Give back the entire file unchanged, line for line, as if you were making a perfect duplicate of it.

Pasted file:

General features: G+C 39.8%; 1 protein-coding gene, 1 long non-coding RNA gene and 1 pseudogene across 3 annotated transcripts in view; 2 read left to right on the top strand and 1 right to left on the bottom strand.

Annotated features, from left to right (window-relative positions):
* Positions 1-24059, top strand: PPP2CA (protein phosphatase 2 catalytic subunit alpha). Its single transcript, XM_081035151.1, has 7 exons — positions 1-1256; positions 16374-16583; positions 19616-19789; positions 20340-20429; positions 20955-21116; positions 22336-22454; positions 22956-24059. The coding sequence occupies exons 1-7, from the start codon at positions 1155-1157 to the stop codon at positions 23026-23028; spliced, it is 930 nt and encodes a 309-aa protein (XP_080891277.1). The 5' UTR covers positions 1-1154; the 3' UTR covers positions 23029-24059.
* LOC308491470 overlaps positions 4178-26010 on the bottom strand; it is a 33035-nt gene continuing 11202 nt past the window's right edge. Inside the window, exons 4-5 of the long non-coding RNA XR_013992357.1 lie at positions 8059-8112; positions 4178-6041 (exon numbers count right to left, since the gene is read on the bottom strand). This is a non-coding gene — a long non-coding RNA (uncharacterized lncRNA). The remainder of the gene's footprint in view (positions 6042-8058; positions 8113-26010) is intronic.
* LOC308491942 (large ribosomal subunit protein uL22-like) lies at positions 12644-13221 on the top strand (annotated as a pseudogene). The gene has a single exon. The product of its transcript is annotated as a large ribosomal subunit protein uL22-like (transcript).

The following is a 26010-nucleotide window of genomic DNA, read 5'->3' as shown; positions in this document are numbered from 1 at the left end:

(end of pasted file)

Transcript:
General features: G+C 39.8%; 1 protein-coding gene, 1 long non-coding RNA gene and 1 pseudogene across 3 annotated transcripts in view; 2 read left to right on the top strand and 1 right to left on the bottom strand.

Annotated features, from left to right (window-relative positions):
* Positions 1-24059, top strand: PPP2CA (protein phosphatase 2 catalytic subunit alpha). Its single transcript, XM_081035151.1, has 7 exons — positions 1-1256; positions 16374-16583; positions 19616-19789; positions 20340-20429; positions 20955-21116; positions 22336-22454; positions 22956-24059. The coding sequence occupies exons 1-7, from the start codon at positions 1155-1157 to the stop codon at positions 23026-23028; spliced, it is 930 nt and encodes a 309-aa protein (XP_080891277.1). The 5' UTR covers positions 1-1154; the 3' UTR covers positions 23029-24059.
* LOC308491470 overlaps positions 4178-26010 on the bottom strand; it is a 33035-nt gene continuing 11202 nt past the window's right edge. Inside the window, exons 4-5 of the long non-coding RNA XR_013992357.1 lie at positions 8059-8112; positions 4178-6041 (exon numbers count right to left, since the gene is read on the bottom strand). This is a non-coding gene — a long non-coding RNA (uncharacterized lncRNA). The remainder of the gene's footprint in view (positions 6042-8058; positions 8113-26010) is intronic.
* LOC308491942 (large ribosomal subunit protein uL22-like) lies at positions 12644-13221 on the top strand (annotated as a pseudogene). The gene has a single exon. The product of its transcript is annotated as a large ribosomal subunit protein uL22-like (transcript).

The following is a 26010-nucleotide window of genomic DNA, read 5'->3' as shown; positions in this document are numbered from 1 at the left end: